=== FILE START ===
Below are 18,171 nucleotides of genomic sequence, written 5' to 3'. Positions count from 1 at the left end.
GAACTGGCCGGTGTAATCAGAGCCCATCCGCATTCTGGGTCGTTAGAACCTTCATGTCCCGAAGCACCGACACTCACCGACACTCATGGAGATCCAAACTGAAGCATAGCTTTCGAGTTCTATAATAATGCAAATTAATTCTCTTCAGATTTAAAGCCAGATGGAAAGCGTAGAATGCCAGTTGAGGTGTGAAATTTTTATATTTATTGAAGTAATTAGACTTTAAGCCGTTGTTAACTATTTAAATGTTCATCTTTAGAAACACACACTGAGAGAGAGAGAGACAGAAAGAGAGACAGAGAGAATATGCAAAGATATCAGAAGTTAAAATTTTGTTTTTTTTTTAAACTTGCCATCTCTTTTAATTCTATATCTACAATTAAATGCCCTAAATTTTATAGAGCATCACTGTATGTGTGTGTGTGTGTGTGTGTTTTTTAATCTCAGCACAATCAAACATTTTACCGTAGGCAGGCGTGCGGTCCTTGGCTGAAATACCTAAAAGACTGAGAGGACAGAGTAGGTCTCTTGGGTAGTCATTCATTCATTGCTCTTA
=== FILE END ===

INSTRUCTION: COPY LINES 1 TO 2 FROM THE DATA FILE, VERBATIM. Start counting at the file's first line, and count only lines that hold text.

Below are 18,171 nucleotides of genomic sequence, written 5' to 3'. Positions count from 1 at the left end.
GAACTGGCCGGTGTAATCAGAGCCCATCCGCATTCTGGGTCGTTAGAACCTTCATGTCCCGAAGCACCGACACTCACCGACACTCATGGAGATCCAAACTGAAGCATAGCTTTCGAGTTCTATAATAATGCAAATTAATTCTCTTCAGATTTAAAGCCAGATGGAAAGCGTAGAATGCCAGTTGAGGTGTGAAATTTTTATATTTATTGAAGTAATTAGACTTTAAGCCGTTGTTAACTATTTAAATGTTCATCTTTAGAAACACACACTGAGAGAGAGAGAGACAGAAAGAGAGACAGAGAGAATATGCAAAGATATCAGAAGTTAAAATTTTGTTTTTTTTTTAAACTTGCCATCTCTTTTAATTCTATATCTACAATTAAATGCCCTAAATTTTATAGAGCATCACTGTATGTGTGTGTGTGTGTGTGTGTTTTTTAATCTCAGCACAATCAAACATTTTACCGTAGGCAGGCGTGCGGTCCTTGGCTGAAATACCTAAAAGACTGAGAGGACAGAGTAGGTCTCTTGGGTAGTCATTCATTCATTGCTCTTA